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Saturday, fourth week of Lent

March 28, 2009

Blessed Saturday!

Lord, guide us in Your gentle mercy,
for left to ourselves we cannot do Your will.
Grant this through our Lord Jesus Christ, Your Son,
Who lives and reigns with You and the Holy Spirit,
one God, for ever and ever. Amen.
(Opening Prayer for today’s Mass)

Jeremiah 11:18-20 (Jeremiah’s life is threatened)
Psalm 7:2-12 “Lord, my God, I take shelter in you”
+John 7:40-53 (the people are divided over Jesus, but nobody arrests Him)

Things are not always as they seem…especially with God.

“Surely the Messiah is not to come from Galilee? Does not Scripture say that the Messiah, being of David’s family, is to come from Bethlehem, the village where David lived?” (John 7:41-42). So how did they know He was a Galilean? Probably the same way the servant girl knew Peter was a Galilean when she said, “You are certainly one of them! Even your accent gives you away!” (Matthew 26:73). They were content to object, not willing to uncover an uncomfortable truth by asking Jesus for an explanation.

Nor was it obvious who was really in danger. On the surface, one might reasonably assume that Jesus was at risk. “The chief priests and Pharisees together sent temple guards to arrest Him (John 7:32). Yet it was the guards themselves who were arrested–by Jesus. “Why did you not bring Him in?” “No man ever spoke like that before” (John 7:45-46).

Here again we have layers of implications. These guards have failed in the line of duty…and they’re subsequently taunted by their bosses as fools, duped like the rest of the unwashed masses. Their jobs, their credibility were on the line and they just blew it…or did they? They had gotten a taste of the living water Jesus had promised (see John 7:37-38). They had believed, even if just a little bit. Eternal life was within their reach.

Not so the Pharisees. “You do not see any of the Sanhedrin believing in Him, do you? Or the Pharisees?” (John 7:48). With the exception of Nicodemus, no, we don’t. And therein lies the greatest danger of all. “Whoever does not believe is already condemned for not believing in the Name of God’s only Son” (John 3:18). Eternal death, eternal condemnation was just a heartbeat away. “Even now the ax is laid to the root of the tree” (Matthew 3:10).

For Jeremiah, too, appearances were deceiving. “I had not realized that they were hatching plots against me: ‘Let us destroy the tree in its vigor; let us cut him off from the land of the living, so that his name will be spoken no more’” (Jeremiah 11:19). But this doesn’t tell the whole story either. “A sword the wicked draw; they bend their bow to bring down the afflicted and the poor, to slaughter those whose path is right. But their swords shall pierce their own hearts, and their bows shall be broken” (Psalm 37:14-15). “You set them, indeed, on a slippery road; You hurl them down to ruin. How suddenly they are made desolate! They are completely wasted away amid horrors” (Psalm 73:18-19).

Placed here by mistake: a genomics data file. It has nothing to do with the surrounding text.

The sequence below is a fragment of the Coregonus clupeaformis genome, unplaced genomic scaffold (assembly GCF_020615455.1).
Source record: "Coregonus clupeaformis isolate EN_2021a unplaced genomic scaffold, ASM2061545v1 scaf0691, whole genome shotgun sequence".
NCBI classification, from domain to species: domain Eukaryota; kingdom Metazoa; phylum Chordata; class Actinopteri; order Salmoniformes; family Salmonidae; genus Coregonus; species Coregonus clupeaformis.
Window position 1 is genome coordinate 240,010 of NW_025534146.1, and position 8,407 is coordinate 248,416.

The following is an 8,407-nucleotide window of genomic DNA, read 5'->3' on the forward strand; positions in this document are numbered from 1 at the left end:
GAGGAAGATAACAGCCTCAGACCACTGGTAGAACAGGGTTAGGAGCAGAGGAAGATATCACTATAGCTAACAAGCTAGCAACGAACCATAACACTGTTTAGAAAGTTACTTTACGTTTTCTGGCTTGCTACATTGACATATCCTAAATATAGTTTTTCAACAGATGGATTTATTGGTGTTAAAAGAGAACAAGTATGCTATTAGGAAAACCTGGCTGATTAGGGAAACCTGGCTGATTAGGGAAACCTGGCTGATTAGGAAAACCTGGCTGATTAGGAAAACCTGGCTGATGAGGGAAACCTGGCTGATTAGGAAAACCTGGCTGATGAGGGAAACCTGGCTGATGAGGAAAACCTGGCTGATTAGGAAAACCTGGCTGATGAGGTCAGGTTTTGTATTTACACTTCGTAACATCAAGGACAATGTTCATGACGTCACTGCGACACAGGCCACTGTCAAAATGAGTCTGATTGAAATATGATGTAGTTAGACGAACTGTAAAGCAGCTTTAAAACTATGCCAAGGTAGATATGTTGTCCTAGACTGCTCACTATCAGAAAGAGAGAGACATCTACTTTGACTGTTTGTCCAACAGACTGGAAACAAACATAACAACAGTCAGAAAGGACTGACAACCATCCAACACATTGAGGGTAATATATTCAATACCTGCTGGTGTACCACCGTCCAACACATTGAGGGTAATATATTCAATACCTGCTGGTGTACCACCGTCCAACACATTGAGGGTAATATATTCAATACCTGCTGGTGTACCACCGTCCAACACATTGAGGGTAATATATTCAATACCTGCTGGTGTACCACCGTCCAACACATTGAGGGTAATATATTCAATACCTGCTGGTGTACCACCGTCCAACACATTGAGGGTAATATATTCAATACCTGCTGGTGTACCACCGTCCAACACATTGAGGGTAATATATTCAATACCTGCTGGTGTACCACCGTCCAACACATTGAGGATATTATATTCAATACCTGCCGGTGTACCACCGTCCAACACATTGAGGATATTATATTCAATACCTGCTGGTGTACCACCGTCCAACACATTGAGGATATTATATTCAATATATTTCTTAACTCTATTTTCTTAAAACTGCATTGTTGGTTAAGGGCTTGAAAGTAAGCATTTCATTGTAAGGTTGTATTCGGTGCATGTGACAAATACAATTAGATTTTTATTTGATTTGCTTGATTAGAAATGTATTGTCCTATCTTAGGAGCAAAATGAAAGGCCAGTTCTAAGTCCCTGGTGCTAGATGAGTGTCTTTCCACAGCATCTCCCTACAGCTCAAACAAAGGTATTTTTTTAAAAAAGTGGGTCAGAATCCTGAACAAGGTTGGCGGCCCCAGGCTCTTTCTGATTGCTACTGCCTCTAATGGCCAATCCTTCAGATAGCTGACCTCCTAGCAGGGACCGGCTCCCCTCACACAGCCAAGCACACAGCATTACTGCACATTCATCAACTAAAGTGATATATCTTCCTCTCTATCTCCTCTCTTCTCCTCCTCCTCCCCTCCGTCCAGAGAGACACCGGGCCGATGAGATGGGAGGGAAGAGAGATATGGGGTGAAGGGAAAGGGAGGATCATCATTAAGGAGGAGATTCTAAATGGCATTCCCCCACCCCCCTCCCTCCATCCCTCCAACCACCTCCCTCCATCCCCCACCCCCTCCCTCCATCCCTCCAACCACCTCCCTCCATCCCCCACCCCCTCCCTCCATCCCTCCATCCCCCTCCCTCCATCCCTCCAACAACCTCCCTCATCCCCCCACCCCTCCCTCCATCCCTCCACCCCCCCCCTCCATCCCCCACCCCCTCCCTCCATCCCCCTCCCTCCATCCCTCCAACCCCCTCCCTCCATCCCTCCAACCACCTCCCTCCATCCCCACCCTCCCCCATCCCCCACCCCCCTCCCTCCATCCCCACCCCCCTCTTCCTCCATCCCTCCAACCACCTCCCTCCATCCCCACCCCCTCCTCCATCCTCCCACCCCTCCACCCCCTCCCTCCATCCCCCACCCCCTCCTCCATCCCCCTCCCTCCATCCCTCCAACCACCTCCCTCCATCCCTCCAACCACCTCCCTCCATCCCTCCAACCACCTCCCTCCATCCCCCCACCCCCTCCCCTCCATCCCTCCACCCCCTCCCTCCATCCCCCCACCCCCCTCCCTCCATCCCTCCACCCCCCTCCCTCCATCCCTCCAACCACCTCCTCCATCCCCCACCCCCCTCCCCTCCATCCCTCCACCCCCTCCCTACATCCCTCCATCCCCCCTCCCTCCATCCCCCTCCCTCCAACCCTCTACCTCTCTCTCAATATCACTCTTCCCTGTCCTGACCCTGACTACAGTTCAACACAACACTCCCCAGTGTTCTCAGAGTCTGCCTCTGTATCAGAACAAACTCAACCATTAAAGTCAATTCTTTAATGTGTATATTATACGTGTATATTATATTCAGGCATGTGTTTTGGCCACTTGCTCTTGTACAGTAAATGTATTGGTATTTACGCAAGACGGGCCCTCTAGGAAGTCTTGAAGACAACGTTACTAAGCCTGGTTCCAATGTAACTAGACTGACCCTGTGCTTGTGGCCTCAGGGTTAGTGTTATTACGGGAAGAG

Even when the wicked succeed in killing the body, they cannot destroy the soul (see Matthew 10:28). The bodies of the godly will be resurrected, glorified, reunited with their souls forever in eternal life (see I Corinthians 15:52, I Thessalonians 4:16, etc.). Even as it was impossible for death to keep its hold on Christ (see Acts 2:24), “if we have been united with Him through likeness to His death, so shall we be through a like resurrection” (Romans 6:5).

On the contrary, anyone whose name is not found inscribed in the book of life will ultimately be cast into the pool of fire which is the second death (see Revelation 20:14-15), where “their worm shall not die, nor their fire be extinguished; and they shall be abhorrent to all mankind” (Isaiah 66:24).

We naturally sympathize with the persecuted, with those who are the prey of the wicked. Yet they are the victors! The wicked, the persecutors, are the ones who are in greatest need of rescue, in greatest danger of eternal horror.

“But if you are still grieving and bowing down, I should like to show you the soul of the wrongdoer after his victory, how it is become ashes. For truly sin is that kind of thing: while one commits it, it affords a certain pleasure; but when it is finished, then the trifling pleasure is gone, one knows not how, and in its place comes dejection. And this is our feeling when we do hurt to any: afterwards, at any rate, we condemn ourselves. So also when we over-reach we have pleasure; but afterwards we are stung by conscience. Do you see in any one’s possession some poor man’s home? Weep not for him that is spoiled, but for the spoiler: for he has not inflicted, but sustained an evil. For he robbed the other of things present; but himself he cast out of the blessings which cannot be uttered. For if he who gives not to the poor shall go away into hell; what shall he suffer who takes the goods of the poor?” -St. John Chrysostom, Homilies On First Corinthians

May we pray for the grace to see as God sees, rejoicing in the sufferings of the just, pleading for mercy on the souls of their tormentors.

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